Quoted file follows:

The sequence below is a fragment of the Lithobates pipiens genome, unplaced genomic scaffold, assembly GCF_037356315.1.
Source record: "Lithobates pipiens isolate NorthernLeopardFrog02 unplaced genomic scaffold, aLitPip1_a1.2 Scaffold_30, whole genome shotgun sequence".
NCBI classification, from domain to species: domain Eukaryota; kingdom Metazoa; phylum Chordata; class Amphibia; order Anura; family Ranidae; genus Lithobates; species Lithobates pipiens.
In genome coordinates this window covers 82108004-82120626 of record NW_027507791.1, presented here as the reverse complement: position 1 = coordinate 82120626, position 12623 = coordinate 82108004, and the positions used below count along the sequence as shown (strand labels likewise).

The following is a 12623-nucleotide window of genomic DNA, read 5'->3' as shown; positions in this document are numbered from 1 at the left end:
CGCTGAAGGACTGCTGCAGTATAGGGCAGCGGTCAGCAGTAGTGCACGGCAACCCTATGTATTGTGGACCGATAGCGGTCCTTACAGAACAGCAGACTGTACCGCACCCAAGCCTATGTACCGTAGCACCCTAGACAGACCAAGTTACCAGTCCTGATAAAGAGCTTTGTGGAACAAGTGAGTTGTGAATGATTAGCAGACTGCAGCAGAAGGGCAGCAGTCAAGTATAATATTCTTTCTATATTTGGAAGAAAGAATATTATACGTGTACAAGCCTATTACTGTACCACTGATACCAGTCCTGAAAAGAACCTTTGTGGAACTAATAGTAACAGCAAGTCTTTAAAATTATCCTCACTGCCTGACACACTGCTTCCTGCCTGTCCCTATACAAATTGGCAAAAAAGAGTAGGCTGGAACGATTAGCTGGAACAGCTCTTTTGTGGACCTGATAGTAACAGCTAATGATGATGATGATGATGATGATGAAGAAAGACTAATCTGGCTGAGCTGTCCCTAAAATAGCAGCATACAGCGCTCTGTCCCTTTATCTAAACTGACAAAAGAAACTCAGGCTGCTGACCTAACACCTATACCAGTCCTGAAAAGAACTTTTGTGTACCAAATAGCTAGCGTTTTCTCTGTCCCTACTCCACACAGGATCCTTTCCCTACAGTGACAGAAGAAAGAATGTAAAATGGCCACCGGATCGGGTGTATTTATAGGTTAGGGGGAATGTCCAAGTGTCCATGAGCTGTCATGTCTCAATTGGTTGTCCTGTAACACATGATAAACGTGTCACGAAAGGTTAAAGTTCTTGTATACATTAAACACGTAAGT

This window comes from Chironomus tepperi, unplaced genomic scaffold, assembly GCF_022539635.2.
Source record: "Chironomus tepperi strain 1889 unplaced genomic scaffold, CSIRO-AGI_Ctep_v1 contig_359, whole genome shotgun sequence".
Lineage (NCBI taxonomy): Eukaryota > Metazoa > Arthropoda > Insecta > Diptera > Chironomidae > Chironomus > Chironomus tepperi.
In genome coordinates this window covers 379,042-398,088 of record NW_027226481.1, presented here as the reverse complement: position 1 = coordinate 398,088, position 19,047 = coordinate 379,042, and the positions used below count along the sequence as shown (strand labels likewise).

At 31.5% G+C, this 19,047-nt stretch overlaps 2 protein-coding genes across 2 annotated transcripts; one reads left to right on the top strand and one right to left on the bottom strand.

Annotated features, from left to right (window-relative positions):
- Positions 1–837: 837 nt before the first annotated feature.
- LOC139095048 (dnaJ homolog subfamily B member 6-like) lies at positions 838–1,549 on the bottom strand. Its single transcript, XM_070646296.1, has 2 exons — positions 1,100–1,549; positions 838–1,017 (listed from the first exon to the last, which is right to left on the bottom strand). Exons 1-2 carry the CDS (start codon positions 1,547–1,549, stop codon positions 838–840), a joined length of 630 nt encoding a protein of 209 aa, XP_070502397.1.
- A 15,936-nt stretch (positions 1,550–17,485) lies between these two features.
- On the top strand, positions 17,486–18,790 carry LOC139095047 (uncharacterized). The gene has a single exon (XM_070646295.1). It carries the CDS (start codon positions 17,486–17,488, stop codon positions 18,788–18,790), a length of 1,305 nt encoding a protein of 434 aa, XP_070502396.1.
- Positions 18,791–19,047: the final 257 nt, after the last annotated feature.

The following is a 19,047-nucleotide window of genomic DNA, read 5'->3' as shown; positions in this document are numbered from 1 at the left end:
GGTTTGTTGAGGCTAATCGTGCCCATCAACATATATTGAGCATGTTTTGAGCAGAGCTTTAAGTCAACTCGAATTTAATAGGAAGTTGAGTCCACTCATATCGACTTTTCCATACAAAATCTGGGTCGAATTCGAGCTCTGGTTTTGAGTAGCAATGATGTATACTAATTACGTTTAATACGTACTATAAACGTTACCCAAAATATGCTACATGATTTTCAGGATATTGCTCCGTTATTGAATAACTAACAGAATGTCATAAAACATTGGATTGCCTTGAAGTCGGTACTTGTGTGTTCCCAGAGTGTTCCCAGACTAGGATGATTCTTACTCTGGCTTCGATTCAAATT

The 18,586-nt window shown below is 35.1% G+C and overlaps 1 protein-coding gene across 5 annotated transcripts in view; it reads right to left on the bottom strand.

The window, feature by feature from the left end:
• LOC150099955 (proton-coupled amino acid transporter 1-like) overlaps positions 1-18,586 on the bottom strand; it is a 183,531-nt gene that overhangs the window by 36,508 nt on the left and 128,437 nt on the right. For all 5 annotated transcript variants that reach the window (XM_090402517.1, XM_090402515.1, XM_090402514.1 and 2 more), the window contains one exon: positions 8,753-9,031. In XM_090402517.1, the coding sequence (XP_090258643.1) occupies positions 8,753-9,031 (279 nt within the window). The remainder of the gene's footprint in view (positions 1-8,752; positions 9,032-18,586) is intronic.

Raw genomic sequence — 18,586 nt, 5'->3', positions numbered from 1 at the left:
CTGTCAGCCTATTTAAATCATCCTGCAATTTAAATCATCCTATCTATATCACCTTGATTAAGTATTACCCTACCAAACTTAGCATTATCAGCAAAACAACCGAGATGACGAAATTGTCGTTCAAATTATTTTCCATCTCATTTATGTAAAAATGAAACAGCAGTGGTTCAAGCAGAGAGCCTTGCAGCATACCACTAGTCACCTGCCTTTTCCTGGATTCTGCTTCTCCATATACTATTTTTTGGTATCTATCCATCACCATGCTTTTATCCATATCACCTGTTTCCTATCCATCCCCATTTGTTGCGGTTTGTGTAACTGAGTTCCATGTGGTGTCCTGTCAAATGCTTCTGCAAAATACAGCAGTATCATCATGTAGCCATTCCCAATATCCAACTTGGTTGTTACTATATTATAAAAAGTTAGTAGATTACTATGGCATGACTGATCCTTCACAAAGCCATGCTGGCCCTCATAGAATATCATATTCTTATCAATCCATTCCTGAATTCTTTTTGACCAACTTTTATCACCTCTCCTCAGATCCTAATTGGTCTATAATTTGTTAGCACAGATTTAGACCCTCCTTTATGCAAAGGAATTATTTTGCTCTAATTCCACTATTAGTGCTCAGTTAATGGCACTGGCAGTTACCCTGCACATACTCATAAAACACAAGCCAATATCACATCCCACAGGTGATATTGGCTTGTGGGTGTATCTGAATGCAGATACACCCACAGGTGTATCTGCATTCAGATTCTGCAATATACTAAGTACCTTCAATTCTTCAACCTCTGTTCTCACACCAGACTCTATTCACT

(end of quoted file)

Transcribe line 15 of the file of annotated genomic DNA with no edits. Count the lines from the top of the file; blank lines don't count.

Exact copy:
- A 15,936-nt stretch (positions 1,550–17,485) lies between these two features.